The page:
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The Practice of Knowing and Knowing in Practices

Bengt Molander

This book is a philosophical analysis of knowledge in practices, focused on knowing how, tacit knowledge and expert knowledge. Knowing in action is the key concept. It covers understanding, well-functioning routines as well as successful learning processes. It is argued that knowledge-in-action is more basic than propositional or theoretical knowledge. Key notions are knowing as a kind of attentiveness or a way of being in the world, knowing as continued learning, and knowledge as what leads people in the best way. The book is a contribution to the contemporary philosophical discussions about knowing how, tacit knowledge and expert knowledge. At the same time, it is written as an interdisciplinary and case-based introduction to the epistemology of knowing and learning.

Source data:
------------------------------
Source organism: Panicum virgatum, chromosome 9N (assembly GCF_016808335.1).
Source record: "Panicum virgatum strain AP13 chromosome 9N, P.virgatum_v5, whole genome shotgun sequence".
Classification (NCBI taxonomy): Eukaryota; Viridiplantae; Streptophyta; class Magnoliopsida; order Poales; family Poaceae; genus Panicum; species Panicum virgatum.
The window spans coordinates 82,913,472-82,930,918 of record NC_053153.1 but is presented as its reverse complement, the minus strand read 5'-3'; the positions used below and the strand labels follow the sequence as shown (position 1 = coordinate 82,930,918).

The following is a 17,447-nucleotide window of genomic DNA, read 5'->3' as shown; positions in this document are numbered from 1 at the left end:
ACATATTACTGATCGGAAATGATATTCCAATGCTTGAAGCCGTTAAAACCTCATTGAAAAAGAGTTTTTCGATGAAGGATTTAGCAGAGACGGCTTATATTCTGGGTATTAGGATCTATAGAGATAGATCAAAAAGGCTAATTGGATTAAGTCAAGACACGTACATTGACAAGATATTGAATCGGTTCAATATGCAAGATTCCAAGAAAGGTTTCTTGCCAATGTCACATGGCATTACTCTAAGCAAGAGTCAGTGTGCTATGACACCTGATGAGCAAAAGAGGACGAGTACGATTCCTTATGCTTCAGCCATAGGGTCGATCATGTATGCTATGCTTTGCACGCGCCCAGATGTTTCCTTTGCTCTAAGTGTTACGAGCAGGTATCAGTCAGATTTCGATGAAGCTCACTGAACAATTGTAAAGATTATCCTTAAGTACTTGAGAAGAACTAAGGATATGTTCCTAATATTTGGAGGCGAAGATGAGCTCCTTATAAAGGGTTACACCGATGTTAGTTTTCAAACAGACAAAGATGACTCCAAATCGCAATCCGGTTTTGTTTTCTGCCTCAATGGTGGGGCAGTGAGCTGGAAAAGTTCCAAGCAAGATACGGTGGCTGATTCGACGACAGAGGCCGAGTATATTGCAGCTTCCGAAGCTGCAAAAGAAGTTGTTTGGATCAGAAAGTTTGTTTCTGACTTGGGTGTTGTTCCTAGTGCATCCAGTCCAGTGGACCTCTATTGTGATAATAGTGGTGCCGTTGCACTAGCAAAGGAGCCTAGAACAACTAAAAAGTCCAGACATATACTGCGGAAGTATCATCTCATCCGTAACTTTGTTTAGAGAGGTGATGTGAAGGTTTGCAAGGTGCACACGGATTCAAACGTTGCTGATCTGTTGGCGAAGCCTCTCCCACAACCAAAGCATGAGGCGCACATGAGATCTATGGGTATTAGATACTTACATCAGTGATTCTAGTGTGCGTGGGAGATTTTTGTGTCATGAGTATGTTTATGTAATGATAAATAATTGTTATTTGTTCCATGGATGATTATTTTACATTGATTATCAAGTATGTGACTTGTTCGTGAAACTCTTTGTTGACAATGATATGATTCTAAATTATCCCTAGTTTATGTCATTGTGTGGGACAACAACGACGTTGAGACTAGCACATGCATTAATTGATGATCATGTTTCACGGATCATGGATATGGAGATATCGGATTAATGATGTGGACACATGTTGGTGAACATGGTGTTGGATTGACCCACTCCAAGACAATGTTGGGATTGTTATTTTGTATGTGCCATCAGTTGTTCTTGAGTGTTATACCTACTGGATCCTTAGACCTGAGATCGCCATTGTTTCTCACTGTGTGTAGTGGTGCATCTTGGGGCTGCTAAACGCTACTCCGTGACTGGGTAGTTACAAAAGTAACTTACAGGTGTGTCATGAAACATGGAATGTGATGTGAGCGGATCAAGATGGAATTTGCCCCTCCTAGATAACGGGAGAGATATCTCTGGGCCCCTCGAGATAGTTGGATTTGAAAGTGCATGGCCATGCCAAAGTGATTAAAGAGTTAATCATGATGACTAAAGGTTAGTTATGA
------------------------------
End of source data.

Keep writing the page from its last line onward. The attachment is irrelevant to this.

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Chapter 10: Participating in Knowledge—With Good Reason

Extract



Introduction

This chapter contains the last stage of my journey towards an epistemology for knowledge in action. The chapter attempts to weave together various threads—and the result that is presented is as close to an epistemology as I have been able to come.

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